Louisiana Sweet Potatoes: Farmers Hear About AgCenter Research at Field Day

The LSU AgCenter is working to develop early-maturing sweet potato varieties that would allow farmers to shave up to 20 days off the growing period and sell to the market sooner.

That and other research efforts aimed at improving farmers’ profits highlighted a field day on Aug. 17. About 115 people, including a group of about 35 small farmers from Washington Parish, attended the event at Venoy Kinnaird’s sweet potato farm north of Bastrop in Morehouse Parish.

Don La Bonte, AgCenter sweet potato breeder, said he is evaluating seven varieties that mature in about 90 days instead of the 100 to 110 days required for the Beauregard and other traditional varieties that dominate Louisiana’s 10,000 acres of sweet potatoes.

Early-maturing varieties do not keep as well in storage, La Bonte said. But they would give consumers access to fresh stock sooner and help farmers avoid adverse weather, pest issues and other late-season risks.

It takes several years to develop a new variety, and each one must be screened for traits such as resistance to disease and insects, flavor, shape and yield.

“I’m always on a quest to come up with a variety that’s better than what we grow today,” La Bonte said.

Another research project discussed at the field day focuses on how long slips, or plant cuttings, can be held before planting them without decreasing yield.

“For some varieties, it’s better to hold them a few days in the dark, and with others, it’s better to plant them right away,” said AgCenter agronomist Arthur Villordon.

He also is studying the benefits of planting by placing slips flat on top of rows — a practice that has to be done by hand because current planting machinery cannot do it — instead of inserting them vertically. Flat planting allows roots to develop at uniform lengths, which Villordon said can double yields and increase the number of No. 1-graded potatoes.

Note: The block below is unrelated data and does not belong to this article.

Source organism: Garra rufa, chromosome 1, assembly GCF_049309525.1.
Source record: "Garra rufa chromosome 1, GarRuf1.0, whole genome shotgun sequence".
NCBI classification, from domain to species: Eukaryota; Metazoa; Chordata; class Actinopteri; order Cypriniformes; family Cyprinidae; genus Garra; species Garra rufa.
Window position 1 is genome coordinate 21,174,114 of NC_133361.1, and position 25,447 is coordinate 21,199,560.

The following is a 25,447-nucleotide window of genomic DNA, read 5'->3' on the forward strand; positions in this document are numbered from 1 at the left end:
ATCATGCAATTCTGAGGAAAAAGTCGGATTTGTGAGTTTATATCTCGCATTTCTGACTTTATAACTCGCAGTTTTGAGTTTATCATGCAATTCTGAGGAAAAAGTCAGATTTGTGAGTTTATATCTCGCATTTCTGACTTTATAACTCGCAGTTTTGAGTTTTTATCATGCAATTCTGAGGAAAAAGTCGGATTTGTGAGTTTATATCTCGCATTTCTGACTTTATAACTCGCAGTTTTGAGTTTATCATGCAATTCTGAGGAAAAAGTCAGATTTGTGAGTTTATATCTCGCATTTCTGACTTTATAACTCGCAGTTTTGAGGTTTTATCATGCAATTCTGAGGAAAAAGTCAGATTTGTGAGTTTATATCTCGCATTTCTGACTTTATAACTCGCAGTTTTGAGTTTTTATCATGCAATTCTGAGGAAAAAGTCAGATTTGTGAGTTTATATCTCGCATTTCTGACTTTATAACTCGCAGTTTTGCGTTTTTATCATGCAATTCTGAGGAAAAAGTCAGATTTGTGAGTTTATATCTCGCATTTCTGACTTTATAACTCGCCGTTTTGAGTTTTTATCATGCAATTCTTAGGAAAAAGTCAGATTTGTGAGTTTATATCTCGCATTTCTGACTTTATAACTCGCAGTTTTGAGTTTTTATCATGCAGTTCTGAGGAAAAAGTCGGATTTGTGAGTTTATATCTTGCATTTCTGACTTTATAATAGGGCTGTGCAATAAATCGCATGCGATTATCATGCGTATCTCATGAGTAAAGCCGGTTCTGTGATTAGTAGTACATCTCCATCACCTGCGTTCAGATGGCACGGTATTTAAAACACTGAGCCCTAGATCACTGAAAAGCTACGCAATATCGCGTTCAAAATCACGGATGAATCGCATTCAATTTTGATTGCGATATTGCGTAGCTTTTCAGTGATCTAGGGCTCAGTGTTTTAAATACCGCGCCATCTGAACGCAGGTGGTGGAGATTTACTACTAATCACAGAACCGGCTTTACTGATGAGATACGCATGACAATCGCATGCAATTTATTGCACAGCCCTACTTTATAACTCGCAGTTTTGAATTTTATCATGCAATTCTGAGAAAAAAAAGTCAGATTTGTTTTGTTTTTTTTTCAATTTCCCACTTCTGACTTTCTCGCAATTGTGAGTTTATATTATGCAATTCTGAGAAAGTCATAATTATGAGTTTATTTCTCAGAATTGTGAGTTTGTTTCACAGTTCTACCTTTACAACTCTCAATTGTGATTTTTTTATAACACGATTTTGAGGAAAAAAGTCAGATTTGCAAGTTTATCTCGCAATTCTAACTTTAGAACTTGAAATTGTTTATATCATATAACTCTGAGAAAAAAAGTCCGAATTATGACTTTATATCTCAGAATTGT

Mike Strain, commissioner of the Louisiana Department of Agriculture and Forestry, warned that funding for the research seen on display at the field day could be in danger when the state Legislature returns to session in 2018 and continues to look for solutions to the budget shortfall.

Describing sweet potato initiatives as “one of the jewels of the AgCenter,” Strain noted that research and outreach help farmers grow a better crop, which has economic benefits.

Sweet potatoes annually contribute about $76.1 million to the state’s economy, according to the AgCenter 2016 Ag Summary. That figure includes $32.6 million in value-added processing.

This year’s harvest is expected to begin in early September, said AgCenter sweet potato specialist Myrl Sistrunk.

“We have a great potential for the crop,” he said, but the frequent rains that have been common this summer could delay harvest and cause damage that would cut into yields.

National acreage fell this year to about 151,000 acres, Sistrunk said. But per capita consumption of sweet potatoes is still climbing as more people discover their nutritional benefits and companies produce more sweet potato-based products, he said.

Also at the field day:

  • Donnie Miller, AgCenter weed scientist, and Tara Smith, director of the AgCenter Sweet Potato Research Station in Chase, reviewed products available to control weeds, nematodes and insect pests.
  • AgCenter plant pathologist Chris Clark said this year he has not seen many cases of black rot, a disease that was not a problem in Louisiana for many years and resurfaced around 2013. He said crop rotation can control the disease, and the AgCenter is looking to develop varieties with resistance.
  • AgCenter food safety specialist Achyut Adhikari said the AgCenter can assist farmers who want to develop food safety plans or complete Good Agricultural Practices (GAPs) certification, which could help them market their crop.
  • Paul Williams, a root crop buyer for Del Monte, announced his company is donating $25,000 to the AgCenter to fund development of varieties that are good for both the fresh and processing markets.
  • Kay Rentzel, executive director of the United States Sweet Potato Council, said her organization is monitoring tax reform and labor issues being debated at the federal level.

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